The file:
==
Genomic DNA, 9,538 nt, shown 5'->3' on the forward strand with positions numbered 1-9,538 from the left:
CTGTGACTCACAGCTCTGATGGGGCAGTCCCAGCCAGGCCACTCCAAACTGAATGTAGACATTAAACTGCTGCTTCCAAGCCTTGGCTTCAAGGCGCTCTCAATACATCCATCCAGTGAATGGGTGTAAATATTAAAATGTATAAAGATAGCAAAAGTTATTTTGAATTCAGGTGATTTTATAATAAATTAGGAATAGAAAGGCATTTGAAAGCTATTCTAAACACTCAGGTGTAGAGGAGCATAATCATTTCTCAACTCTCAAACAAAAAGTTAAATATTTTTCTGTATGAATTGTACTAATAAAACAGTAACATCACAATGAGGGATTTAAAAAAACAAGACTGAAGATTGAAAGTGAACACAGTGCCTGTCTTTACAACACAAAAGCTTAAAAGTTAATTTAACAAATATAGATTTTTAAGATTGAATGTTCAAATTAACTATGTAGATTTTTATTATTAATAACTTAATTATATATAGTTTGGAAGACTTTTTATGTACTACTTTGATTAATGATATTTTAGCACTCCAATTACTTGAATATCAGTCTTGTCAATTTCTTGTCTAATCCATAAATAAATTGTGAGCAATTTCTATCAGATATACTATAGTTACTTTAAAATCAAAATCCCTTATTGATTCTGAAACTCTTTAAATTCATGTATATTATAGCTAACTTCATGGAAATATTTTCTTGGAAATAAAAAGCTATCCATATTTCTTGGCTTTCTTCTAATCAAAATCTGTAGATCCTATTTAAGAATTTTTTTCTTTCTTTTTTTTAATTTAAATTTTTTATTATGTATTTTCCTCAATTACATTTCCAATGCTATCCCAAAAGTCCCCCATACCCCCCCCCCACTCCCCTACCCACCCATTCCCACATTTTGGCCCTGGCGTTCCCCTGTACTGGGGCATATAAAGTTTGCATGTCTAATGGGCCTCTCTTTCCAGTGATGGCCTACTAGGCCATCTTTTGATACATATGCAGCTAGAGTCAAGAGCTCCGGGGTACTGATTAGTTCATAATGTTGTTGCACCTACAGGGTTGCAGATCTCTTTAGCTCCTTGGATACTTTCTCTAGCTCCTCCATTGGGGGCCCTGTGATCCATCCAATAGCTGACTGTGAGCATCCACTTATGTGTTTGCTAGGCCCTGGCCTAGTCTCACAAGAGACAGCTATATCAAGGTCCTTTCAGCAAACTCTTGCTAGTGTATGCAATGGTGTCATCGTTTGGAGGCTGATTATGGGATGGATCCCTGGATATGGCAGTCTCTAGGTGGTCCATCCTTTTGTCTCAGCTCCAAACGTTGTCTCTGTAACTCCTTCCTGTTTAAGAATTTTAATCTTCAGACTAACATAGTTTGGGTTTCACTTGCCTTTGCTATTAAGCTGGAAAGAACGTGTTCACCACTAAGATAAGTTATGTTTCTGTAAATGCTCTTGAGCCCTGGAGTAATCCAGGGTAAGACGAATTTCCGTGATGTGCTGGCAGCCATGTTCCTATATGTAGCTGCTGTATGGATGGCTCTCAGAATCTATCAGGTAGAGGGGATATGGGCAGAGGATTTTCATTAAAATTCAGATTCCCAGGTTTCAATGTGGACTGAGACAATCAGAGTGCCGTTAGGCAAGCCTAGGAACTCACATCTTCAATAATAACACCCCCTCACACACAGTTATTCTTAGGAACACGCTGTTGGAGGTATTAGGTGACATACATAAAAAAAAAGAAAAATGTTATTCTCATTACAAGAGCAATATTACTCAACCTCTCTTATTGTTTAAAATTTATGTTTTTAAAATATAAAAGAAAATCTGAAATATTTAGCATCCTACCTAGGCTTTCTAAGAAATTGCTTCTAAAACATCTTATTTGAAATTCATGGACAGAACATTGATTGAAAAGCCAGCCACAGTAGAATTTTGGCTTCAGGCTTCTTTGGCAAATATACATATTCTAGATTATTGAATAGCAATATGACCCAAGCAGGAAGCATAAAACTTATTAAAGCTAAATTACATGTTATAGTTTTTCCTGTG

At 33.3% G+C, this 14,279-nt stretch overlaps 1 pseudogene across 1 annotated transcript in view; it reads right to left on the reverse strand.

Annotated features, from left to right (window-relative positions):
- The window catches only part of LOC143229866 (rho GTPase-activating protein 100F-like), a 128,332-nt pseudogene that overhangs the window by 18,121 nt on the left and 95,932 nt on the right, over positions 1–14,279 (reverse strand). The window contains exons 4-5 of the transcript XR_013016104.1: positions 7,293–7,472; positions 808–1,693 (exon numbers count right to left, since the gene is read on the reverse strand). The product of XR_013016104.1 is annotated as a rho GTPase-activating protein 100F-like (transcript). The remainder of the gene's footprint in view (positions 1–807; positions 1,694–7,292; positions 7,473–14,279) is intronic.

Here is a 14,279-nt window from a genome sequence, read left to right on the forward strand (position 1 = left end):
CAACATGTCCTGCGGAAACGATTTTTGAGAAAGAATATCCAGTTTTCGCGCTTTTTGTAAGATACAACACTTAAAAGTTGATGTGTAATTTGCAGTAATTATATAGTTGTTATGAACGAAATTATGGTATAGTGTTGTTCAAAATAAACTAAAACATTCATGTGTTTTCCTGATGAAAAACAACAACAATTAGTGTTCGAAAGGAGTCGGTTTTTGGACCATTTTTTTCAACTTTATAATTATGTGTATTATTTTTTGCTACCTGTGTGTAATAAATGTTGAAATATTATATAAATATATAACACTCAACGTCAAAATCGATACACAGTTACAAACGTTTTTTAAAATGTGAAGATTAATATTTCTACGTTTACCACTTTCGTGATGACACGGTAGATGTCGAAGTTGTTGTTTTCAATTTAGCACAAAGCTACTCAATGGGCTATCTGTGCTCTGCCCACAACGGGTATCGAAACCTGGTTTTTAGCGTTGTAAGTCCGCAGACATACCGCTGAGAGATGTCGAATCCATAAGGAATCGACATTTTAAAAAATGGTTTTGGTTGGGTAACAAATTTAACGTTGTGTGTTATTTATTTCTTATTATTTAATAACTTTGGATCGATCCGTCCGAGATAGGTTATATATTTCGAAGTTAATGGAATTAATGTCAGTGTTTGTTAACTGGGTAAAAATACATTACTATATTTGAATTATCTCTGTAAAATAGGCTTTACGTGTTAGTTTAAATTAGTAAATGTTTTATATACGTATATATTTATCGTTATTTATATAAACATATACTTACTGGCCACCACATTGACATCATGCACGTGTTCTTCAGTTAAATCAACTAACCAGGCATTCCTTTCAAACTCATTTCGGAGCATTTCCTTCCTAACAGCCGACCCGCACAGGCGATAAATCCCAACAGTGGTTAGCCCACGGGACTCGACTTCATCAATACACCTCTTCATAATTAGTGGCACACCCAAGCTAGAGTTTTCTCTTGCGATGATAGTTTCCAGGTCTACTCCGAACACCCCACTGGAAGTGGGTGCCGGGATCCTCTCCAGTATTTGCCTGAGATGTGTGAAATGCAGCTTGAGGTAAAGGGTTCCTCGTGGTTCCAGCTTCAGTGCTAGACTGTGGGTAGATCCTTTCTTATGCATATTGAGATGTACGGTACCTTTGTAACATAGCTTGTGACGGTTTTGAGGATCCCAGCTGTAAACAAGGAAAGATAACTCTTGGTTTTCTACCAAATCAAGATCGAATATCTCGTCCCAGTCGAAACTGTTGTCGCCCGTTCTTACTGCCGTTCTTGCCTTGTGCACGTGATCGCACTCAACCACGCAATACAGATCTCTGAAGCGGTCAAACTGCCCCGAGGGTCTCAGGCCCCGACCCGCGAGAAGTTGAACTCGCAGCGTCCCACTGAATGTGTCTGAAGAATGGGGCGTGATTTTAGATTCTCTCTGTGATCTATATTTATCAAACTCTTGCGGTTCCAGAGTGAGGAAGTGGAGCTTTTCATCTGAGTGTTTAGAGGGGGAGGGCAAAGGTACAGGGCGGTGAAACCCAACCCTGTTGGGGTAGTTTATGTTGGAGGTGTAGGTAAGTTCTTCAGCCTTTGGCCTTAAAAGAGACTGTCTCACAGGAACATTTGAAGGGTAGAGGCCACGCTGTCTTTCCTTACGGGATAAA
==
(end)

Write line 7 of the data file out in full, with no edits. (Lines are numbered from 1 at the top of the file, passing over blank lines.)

CAACATGTCCTGCGGAAACGATTTTTGAGAAAGAATATCCAGTTTTCGCGCTTTTTGTAAGATACAACACTTAAAAGTTGATGTGTAATTTGCAGTAATTATATAGTTGTTATGAACGAAATTATGGTATAGTGTTGTTCAAAATAAACTAAAACATTCATGTGTTTTCCTGATGAAAAACAACAACAATTAGTGTTCGAAAGGAGTCGGTTTTTGGACCATTTTTTTCAACTTTATAATTATGTGTATTATTTTTTGCTACCTGTGTGTAATAAATGTTGAAATATTATATAAATATATAACACTCAACGTCAAAATCGATACACAGTTACAAACGTTTTTTAAAATGTGAAGATTAATATTTCTACGTTTACCACTTTCGTGATGACACGGTAGATGTCGAAGTTGTTGTTTTCAATTTAGCACAAAGCTACTCAATGGGCTATCTGTGCTCTGCCCACAACGGGTATCGAAACCTGGTTTTTAGCGTTGTAAGTCCGCAGACATACCGCTGAGAGATGTCGAATCCATAAGGAATCGACATTTTAAAAAATGGTTTTGGTTGGGTAACAAATTTAACGTTGTGTGTTATTTATTTCTTATTATTTAATAACTTTGGATCGATCCGTCCGAGATAGGTTATATATTTCGAAGTTAATGGAATTAATGTCAGTGTTTGTTAACTGGGTAAAAATACATTACTATATTTGAATTATCTCTGTAAAATAGGCTTTACGTGTTAGTTTAAATTAGTAAATGTTTTATATACGTATATATTTATCGTTATTTATATAAACATATACTTACTGGCCACCACATTGACATCATGCACGTGTTCTTCAGTTAAATCAACTAACCAGGCATTCCTTTCAAACTCATTTCGGAGCATTTCCTTCCTAACAGCCGACCCGCACAGGCGATAAATCCCAACAGTGGTTAGCCCACGGGACTCGACTTCATCAATACACCTCTTCATAATTAGTGGCACACCCAAGCTAGAGTTTTCTCTTGCGATGATAGTTTCCAGGTCTACTCCGAACACCCCACTGGAAGTGGGTGCCGGGATCCTCTCCAGTATTTGCCTGAGATGTGTGAAATGCAGCTTGAGGTAAAGGGTTCCTCGTGGTTCCAGCTTCAGTGCTAGACTGTGGGTAGATCCTTTCTTATGCATATTGAGATGTACGGTACCTTTGTAACATAGCTTGTGACGGTTTTGAGGATCCCAGCTGTAAACAAGGAAAGATAACTCTTGGTTTTCTACCAAATCAAGATCGAATATCTCGTCCCAGTCGAAACTGTTGTCGCCCGTTCTTACTGCCGTTCTTGCCTTGTGCACGTGATCGCACTCAACCACGCAATACAGATCTCTGAAGCGGTCAAACTGCCCCGAGGGTCTCAGGCCCCGACCCGCGAGAAGTTGAACTCGCAGCGTCCCACTGAATGTGTCTGAAGAATGGGGCGTGATTTTAGATTCTCTCTGTGATCTATATTTATCAAACTCTTGCGGTTCCAGAGTGAGGAAGTGGAGCTTTTCATCTGAGTGTTTAGAGGGGGAGGGCAAAGGTACAGGGCGGTGAAACCCAACCCTGTTGGGGTAGTTTATGTTGGAGGTGTAGGTAAGTTCTTCAGCCTTTGGCCTTAAAAGAGACTGTCTCACAGGAACATTTGAAGGGTAGAGGCCACGCTGTCTTTCCTTACGGGATAAA